Affordable Housing Policies: What Works?

Two recent articles highlight the challenges of making affordable housing projects a reality.

  • The New York Times: “The Way Los Angeles Is Trying to Solve Homelessness Is ‘Absolutely Insane’” –
    • This is a very interesting article by Ezra Klein. 
      • Last week, we discussed an article from the New York Times that described the efforts of activists in Kansas City to influence policymakers’ decisions regarding affordable housing. There were some compelling testimonials from individuals affected by the ever-increasing cost of housing, and many of the things they are fighting for make sense, like making sure that people have access to a lawyer during eviction proceedings. That being said, there was not enough in that article for me to dig into the process of creating affordable housing, and much of the focus was on the individuals involved.
    • Ezra Klein does an excellent job of really digging into the things that need to happen to build affordable housing, and he does it in a way that’s not limited to the Los Angeles market at the subject of the article. Sure, there are a lot of regulations that make LA unique when it comes to housing construction, but Ezra Klein deftly extends the most relevant issues to provide a valuable overview of the barriers to affordable housing throughout the United States.
    • The actual article centers around an LA-based affordable housing program in which the average price per unit was nearly $600,000 ($596,846 to be exact). As a way of figuring out why the per-unit cost was so high, the article goes through the things that need to happen, and more importantly the people who need to approve, before an affordable housing development is built.
    • The obstacle that stands out so much to me is one that we covered about a month ago on the Gray Report: The tension between the interests of existing area homeowners and the interests of developers building more housing.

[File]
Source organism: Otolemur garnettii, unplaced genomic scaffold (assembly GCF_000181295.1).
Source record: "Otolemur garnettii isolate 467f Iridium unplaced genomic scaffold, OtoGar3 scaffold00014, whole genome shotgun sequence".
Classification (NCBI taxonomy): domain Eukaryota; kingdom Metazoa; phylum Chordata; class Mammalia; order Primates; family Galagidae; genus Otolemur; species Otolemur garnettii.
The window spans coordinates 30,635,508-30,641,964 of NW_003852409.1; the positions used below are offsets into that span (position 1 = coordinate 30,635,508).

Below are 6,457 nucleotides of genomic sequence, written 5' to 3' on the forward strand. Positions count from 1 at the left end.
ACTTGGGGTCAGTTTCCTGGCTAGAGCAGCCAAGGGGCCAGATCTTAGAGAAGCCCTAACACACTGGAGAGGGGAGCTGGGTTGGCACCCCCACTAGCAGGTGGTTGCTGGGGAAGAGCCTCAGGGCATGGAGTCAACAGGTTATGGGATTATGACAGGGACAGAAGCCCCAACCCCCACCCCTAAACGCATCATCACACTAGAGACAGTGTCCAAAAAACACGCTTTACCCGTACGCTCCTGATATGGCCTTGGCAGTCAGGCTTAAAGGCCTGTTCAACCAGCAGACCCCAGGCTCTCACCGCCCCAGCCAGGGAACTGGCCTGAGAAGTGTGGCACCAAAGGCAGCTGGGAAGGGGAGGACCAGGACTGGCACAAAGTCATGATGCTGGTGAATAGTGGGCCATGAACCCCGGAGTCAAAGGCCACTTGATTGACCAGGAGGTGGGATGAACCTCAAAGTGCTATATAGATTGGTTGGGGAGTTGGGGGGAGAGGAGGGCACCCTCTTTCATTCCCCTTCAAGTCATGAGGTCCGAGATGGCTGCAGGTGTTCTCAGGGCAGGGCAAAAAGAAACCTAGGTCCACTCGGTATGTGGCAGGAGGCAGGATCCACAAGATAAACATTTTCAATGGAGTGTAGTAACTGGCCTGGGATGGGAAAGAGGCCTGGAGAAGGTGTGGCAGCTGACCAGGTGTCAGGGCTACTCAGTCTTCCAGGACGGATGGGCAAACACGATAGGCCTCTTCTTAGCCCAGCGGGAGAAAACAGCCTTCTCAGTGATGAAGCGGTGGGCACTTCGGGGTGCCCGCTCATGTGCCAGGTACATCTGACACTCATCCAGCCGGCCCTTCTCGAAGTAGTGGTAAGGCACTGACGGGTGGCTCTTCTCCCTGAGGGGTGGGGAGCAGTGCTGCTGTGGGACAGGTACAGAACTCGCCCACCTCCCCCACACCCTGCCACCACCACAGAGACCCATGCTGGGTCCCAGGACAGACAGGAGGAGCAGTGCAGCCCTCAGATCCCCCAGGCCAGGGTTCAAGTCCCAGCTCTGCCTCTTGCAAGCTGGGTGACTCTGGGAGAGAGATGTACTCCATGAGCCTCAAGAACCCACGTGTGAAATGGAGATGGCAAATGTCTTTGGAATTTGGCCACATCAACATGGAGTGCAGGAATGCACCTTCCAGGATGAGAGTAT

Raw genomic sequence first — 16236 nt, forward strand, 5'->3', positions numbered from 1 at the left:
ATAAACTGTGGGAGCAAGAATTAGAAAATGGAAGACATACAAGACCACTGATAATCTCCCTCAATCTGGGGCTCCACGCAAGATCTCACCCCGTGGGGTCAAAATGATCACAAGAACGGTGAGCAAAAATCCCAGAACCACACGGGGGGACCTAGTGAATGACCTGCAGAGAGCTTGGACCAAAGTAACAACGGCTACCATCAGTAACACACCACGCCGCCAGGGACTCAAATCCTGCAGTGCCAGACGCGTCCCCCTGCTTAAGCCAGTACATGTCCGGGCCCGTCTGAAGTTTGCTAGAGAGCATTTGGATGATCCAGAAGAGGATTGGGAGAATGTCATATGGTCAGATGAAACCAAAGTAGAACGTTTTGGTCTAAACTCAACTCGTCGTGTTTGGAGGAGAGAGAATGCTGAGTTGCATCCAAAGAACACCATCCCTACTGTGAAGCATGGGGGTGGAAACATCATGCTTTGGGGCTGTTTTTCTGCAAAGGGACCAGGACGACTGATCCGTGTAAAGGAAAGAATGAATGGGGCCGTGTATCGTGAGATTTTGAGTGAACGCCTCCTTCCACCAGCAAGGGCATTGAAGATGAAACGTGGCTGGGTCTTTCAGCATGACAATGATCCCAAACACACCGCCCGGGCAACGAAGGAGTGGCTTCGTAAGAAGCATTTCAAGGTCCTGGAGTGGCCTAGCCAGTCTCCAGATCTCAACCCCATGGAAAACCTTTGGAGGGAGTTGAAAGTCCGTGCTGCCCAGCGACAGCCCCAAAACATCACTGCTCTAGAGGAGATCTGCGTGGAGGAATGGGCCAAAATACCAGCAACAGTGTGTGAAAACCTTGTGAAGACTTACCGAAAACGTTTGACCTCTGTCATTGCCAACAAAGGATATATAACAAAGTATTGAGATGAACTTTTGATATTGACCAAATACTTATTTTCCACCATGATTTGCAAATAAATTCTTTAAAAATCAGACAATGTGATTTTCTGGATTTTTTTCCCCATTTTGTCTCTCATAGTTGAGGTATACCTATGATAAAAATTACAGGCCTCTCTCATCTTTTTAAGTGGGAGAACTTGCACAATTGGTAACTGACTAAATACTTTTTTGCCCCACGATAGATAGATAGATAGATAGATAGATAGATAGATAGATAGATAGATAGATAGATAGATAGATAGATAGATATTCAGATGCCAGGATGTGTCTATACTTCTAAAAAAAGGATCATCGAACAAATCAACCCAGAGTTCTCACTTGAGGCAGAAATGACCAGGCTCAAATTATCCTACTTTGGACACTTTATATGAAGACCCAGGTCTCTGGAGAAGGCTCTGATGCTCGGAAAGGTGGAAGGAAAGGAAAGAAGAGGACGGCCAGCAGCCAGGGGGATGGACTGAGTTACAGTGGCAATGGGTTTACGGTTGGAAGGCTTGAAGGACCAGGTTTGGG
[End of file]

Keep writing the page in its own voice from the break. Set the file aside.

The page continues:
• Politico: “Facing acute housing shortage, NY Mayor Adams looks to a policy change” –
    • This article pairs well with the one from the New York Times.
    • Deregulation, specifically easing up on some environmental regulations as NYC Mayor Eric Adams seeks to exempt apartment developments with 200 or fewer units from environmental review.
      • “The environmental studies, which accompany nearly all applications for zoning and land use changes, determine the impact of a new project on a neighborhood. They estimate how many students would be enrolled in nearby schools, how traffic patterns would be snarled by extra cars on the road and how sunlit oases might be darkened by new shadows.”
      • I really appreciated this example, especially in the context of the New York Times article. Really, even going back to some of the homebuilder surveys, this is a concrete example of what we’re dealing with when homebuilders talk about the delays and expenses associated with regulations.
      • At the same time, this environmental review—which is just one of many rules that you need to follow to build apartments—doesn’t seem all that unreasonable on the face of it. 
        • Traffic patterns, blocking people’s view, impacts on local schools, those all seem like things worth making sure you don’t mess up.
        • I think that the size limitations, taking away these environmental reviews for developments 200 units and under, makes sense.
    • More than just a vague context of unaffordable housing, the mayor’s actions here come in the midst of an underperforming government program to actually build more affordable housing. Much like the housing plan in LA, the NYC government is having trouble getting these homes up fast enough.
      • “‘It was really clear that density and rezonings were directly responsible for the neighborhoods with increased production, so I think “rezoning” matters a lot,’ Fee said, referring to research that tracked how much housing each community district produced over de Blasio’s term.”